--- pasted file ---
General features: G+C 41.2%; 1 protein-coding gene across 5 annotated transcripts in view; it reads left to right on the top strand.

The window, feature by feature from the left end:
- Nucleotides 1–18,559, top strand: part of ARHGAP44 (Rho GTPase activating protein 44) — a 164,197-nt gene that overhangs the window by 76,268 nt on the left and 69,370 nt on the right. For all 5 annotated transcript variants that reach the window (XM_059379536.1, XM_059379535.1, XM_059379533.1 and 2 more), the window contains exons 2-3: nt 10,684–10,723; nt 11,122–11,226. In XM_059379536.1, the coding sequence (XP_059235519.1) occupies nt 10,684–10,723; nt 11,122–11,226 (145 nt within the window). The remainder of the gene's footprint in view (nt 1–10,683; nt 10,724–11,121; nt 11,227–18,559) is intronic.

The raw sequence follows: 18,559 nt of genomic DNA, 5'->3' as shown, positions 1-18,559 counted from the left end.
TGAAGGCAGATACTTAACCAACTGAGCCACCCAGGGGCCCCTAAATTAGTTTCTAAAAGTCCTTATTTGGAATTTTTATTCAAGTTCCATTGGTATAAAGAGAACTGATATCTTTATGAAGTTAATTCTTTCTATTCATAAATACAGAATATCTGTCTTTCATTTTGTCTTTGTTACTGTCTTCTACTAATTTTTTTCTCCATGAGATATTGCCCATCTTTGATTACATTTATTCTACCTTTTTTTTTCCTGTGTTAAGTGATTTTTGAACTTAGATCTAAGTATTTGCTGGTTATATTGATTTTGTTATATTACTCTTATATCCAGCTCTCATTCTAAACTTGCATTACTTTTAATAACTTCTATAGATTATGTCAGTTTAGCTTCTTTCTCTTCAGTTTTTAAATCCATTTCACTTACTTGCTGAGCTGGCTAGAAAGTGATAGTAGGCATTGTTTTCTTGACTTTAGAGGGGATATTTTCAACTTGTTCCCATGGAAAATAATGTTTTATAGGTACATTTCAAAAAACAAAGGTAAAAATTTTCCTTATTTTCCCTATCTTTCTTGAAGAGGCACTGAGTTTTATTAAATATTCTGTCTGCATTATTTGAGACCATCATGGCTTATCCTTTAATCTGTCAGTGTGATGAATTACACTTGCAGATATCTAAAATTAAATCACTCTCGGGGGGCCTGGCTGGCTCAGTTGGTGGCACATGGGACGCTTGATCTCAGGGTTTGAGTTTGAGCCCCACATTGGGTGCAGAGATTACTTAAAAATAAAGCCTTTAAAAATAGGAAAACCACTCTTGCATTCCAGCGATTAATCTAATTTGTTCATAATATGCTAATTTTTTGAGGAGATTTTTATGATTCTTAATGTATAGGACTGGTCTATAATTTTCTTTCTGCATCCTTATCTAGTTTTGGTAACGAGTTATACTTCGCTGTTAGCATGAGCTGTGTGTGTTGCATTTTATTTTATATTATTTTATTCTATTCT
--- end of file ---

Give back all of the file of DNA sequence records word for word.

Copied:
General features: G+C 41.2%; 1 protein-coding gene across 5 annotated transcripts in view; it reads left to right on the top strand.

The window, feature by feature from the left end:
- Nucleotides 1–18,559, top strand: part of ARHGAP44 (Rho GTPase activating protein 44) — a 164,197-nt gene that overhangs the window by 76,268 nt on the left and 69,370 nt on the right. For all 5 annotated transcript variants that reach the window (XM_059379536.1, XM_059379535.1, XM_059379533.1 and 2 more), the window contains exons 2-3: nt 10,684–10,723; nt 11,122–11,226. In XM_059379536.1, the coding sequence (XP_059235519.1) occupies nt 10,684–10,723; nt 11,122–11,226 (145 nt within the window). The remainder of the gene's footprint in view (nt 1–10,683; nt 10,724–11,121; nt 11,227–18,559) is intronic.

The raw sequence follows: 18,559 nt of genomic DNA, 5'->3' as shown, positions 1-18,559 counted from the left end.
TGAAGGCAGATACTTAACCAACTGAGCCACCCAGGGGCCCCTAAATTAGTTTCTAAAAGTCCTTATTTGGAATTTTTATTCAAGTTCCATTGGTATAAAGAGAACTGATATCTTTATGAAGTTAATTCTTTCTATTCATAAATACAGAATATCTGTCTTTCATTTTGTCTTTGTTACTGTCTTCTACTAATTTTTTTCTCCATGAGATATTGCCCATCTTTGATTACATTTATTCTACCTTTTTTTTTCCTGTGTTAAGTGATTTTTGAACTTAGATCTAAGTATTTGCTGGTTATATTGATTTTGTTATATTACTCTTATATCCAGCTCTCATTCTAAACTTGCATTACTTTTAATAACTTCTATAGATTATGTCAGTTTAGCTTCTTTCTCTTCAGTTTTTAAATCCATTTCACTTACTTGCTGAGCTGGCTAGAAAGTGATAGTAGGCATTGTTTTCTTGACTTTAGAGGGGATATTTTCAACTTGTTCCCATGGAAAATAATGTTTTATAGGTACATTTCAAAAAACAAAGGTAAAAATTTTCCTTATTTTCCCTATCTTTCTTGAAGAGGCACTGAGTTTTATTAAATATTCTGTCTGCATTATTTGAGACCATCATGGCTTATCCTTTAATCTGTCAGTGTGATGAATTACACTTGCAGATATCTAAAATTAAATCACTCTCGGGGGGCCTGGCTGGCTCAGTTGGTGGCACATGGGACGCTTGATCTCAGGGTTTGAGTTTGAGCCCCACATTGGGTGCAGAGATTACTTAAAAATAAAGCCTTTAAAAATAGGAAAACCACTCTTGCATTCCAGCGATTAATCTAATTTGTTCATAATATGCTAATTTTTTGAGGAGATTTTTATGATTCTTAATGTATAGGACTGGTCTATAATTTTCTTTCTGCATCCTTATCTAGTTTTGGTAACGAGTTATACTTCGCTGTTAGCATGAGCTGTGTGTGTTGCATTTTATTTTATATTATTTTATTCTATTCT